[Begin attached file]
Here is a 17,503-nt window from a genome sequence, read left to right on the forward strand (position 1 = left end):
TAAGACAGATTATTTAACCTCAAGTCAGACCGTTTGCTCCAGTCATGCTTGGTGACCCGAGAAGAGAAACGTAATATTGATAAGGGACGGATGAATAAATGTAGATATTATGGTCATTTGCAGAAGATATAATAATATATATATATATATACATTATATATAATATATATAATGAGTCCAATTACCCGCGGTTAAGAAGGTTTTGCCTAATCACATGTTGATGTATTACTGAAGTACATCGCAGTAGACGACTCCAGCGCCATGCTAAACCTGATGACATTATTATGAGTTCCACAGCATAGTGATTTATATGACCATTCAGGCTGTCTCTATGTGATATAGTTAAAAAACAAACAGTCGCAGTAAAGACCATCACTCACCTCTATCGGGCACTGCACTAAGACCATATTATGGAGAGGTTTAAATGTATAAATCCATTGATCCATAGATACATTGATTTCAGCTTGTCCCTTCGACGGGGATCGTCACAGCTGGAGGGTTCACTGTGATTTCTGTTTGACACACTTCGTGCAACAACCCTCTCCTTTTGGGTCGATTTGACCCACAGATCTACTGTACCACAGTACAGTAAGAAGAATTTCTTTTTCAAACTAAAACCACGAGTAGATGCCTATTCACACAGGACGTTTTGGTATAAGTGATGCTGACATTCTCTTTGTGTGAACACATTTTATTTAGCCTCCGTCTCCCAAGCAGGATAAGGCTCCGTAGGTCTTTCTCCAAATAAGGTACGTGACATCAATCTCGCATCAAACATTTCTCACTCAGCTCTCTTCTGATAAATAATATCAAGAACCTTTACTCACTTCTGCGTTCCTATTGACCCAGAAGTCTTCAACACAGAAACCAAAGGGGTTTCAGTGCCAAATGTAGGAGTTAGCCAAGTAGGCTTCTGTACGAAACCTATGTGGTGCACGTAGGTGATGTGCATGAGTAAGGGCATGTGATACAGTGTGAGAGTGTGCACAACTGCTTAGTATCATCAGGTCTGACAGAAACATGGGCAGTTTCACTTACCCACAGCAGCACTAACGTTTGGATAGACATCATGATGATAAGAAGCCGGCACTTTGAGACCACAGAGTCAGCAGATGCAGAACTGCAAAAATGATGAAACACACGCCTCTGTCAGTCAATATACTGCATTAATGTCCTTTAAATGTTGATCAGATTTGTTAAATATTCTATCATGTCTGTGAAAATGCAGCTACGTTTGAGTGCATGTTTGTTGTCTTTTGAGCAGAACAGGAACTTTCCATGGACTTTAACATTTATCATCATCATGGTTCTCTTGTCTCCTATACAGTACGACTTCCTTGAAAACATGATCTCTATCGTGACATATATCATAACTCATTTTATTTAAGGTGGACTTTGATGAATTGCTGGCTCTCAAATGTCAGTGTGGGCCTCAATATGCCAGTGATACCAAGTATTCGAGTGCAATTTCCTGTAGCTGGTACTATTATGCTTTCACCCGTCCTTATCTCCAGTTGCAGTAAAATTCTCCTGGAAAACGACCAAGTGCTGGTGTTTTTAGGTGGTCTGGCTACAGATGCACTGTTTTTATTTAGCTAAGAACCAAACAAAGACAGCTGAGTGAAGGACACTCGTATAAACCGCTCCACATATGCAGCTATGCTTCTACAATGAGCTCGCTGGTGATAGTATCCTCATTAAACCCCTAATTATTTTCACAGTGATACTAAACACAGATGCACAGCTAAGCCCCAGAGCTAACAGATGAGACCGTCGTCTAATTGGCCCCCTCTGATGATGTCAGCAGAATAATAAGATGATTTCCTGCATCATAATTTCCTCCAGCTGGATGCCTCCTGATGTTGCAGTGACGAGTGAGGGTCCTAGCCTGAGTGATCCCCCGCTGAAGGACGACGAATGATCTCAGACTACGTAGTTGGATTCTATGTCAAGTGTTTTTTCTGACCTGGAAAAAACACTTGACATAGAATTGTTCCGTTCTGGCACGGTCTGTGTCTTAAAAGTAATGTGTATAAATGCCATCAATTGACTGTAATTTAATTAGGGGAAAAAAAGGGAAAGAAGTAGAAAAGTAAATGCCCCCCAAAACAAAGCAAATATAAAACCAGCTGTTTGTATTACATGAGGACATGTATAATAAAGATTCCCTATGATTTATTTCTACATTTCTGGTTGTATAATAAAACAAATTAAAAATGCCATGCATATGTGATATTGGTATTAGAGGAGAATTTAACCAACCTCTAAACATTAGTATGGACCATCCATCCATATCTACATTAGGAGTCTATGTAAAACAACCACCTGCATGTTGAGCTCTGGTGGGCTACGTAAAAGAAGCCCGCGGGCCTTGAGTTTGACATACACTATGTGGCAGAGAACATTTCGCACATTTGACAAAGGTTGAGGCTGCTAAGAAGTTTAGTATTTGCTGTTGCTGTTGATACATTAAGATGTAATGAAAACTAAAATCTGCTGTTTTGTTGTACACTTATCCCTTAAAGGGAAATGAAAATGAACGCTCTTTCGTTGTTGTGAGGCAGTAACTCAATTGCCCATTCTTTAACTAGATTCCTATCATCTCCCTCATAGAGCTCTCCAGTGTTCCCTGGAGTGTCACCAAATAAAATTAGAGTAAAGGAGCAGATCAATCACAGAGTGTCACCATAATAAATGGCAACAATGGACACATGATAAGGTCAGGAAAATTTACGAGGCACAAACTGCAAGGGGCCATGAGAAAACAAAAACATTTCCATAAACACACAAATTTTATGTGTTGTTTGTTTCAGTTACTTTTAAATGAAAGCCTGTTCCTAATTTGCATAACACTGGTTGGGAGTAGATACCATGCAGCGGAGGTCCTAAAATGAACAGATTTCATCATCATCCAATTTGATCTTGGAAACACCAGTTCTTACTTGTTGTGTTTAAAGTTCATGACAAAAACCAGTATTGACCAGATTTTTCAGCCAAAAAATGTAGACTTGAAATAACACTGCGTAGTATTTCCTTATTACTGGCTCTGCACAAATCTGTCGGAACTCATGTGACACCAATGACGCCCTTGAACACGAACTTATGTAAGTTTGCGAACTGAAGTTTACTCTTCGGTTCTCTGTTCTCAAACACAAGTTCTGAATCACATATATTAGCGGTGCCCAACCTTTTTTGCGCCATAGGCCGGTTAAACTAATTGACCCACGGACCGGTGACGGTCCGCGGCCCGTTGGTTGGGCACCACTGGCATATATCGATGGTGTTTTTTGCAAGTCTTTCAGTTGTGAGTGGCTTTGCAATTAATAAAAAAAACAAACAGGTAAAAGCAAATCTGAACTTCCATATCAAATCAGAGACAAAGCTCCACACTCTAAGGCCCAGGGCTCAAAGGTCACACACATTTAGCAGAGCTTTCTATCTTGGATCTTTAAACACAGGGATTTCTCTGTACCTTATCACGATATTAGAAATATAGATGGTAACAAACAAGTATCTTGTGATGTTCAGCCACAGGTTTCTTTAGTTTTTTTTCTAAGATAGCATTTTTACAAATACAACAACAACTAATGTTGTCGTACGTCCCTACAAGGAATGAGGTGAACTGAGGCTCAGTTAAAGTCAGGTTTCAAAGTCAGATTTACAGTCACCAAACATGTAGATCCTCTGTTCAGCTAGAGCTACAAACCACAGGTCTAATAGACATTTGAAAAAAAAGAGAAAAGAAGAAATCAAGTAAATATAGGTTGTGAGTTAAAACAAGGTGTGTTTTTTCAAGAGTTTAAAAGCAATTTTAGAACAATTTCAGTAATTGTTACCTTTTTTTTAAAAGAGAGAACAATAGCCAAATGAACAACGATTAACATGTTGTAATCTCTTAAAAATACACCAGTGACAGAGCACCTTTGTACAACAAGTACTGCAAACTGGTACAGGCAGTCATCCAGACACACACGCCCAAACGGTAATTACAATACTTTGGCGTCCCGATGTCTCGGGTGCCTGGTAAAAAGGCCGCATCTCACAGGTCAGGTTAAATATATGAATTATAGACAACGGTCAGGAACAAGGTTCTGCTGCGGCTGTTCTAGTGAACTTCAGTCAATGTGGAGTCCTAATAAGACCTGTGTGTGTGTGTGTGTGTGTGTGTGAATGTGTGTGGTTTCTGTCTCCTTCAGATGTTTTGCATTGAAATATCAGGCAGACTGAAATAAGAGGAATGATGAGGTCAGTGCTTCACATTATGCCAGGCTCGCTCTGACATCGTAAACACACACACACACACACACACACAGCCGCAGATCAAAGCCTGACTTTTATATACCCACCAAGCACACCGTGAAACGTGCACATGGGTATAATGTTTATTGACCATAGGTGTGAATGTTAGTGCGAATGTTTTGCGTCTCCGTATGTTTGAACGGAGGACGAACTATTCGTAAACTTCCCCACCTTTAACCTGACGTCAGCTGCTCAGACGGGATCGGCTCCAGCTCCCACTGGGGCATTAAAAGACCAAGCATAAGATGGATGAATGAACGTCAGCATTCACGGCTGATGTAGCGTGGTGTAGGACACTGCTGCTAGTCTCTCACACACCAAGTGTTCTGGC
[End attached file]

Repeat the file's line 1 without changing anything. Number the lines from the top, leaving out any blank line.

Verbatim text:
Here is a 17,503-nt window from a genome sequence, read left to right on the forward strand (position 1 = left end):